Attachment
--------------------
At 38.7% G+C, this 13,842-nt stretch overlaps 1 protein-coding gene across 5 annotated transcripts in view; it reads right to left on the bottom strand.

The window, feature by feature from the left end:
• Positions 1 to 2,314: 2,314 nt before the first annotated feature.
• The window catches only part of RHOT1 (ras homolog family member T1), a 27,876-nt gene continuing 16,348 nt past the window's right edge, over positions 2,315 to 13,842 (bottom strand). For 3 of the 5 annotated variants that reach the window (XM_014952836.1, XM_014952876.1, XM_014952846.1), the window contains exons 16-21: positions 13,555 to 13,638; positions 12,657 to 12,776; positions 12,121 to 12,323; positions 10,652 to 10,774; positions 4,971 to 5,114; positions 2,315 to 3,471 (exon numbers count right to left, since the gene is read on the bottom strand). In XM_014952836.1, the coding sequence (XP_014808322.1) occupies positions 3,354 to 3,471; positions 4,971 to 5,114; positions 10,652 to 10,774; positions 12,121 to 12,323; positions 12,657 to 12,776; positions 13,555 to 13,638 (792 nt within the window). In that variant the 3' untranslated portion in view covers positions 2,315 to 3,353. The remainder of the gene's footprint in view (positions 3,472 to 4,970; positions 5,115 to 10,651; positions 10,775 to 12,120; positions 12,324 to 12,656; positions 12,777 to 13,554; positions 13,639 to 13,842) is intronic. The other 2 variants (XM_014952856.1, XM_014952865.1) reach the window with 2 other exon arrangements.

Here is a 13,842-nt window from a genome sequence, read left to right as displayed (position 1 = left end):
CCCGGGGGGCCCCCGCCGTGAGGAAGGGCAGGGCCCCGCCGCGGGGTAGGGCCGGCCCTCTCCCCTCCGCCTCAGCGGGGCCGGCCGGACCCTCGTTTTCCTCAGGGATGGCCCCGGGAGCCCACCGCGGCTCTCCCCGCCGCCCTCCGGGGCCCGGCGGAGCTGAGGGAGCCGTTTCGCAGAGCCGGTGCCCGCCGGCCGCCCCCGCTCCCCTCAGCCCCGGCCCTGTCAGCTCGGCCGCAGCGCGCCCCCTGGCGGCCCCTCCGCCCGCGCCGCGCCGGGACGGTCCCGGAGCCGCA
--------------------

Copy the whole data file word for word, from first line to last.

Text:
At 38.7% G+C, this 13,842-nt stretch overlaps 1 protein-coding gene across 5 annotated transcripts in view; it reads right to left on the bottom strand.

The window, feature by feature from the left end:
• Positions 1 to 2,314: 2,314 nt before the first annotated feature.
• The window catches only part of RHOT1 (ras homolog family member T1), a 27,876-nt gene continuing 16,348 nt past the window's right edge, over positions 2,315 to 13,842 (bottom strand). For 3 of the 5 annotated variants that reach the window (XM_014952836.1, XM_014952876.1, XM_014952846.1), the window contains exons 16-21: positions 13,555 to 13,638; positions 12,657 to 12,776; positions 12,121 to 12,323; positions 10,652 to 10,774; positions 4,971 to 5,114; positions 2,315 to 3,471 (exon numbers count right to left, since the gene is read on the bottom strand). In XM_014952836.1, the coding sequence (XP_014808322.1) occupies positions 3,354 to 3,471; positions 4,971 to 5,114; positions 10,652 to 10,774; positions 12,121 to 12,323; positions 12,657 to 12,776; positions 13,555 to 13,638 (792 nt within the window). In that variant the 3' untranslated portion in view covers positions 2,315 to 3,353. The remainder of the gene's footprint in view (positions 3,472 to 4,970; positions 5,115 to 10,651; positions 10,775 to 12,120; positions 12,324 to 12,656; positions 12,777 to 13,554; positions 13,639 to 13,842) is intronic. The other 2 variants (XM_014952856.1, XM_014952865.1) reach the window with 2 other exon arrangements.

Here is a 13,842-nt window from a genome sequence, read left to right as displayed (position 1 = left end):
CCCGGGGGGCCCCCGCCGTGAGGAAGGGCAGGGCCCCGCCGCGGGGTAGGGCCGGCCCTCTCCCCTCCGCCTCAGCGGGGCCGGCCGGACCCTCGTTTTCCTCAGGGATGGCCCCGGGAGCCCACCGCGGCTCTCCCCGCCGCCCTCCGGGGCCCGGCGGAGCTGAGGGAGCCGTTTCGCAGAGCCGGTGCCCGCCGGCCGCCCCCGCTCCCCTCAGCCCCGGCCCTGTCAGCTCGGCCGCAGCGCGCCCCCTGGCGGCCCCTCCGCCCGCGCCGCGCCGGGACGGTCCCGGAGCCGCA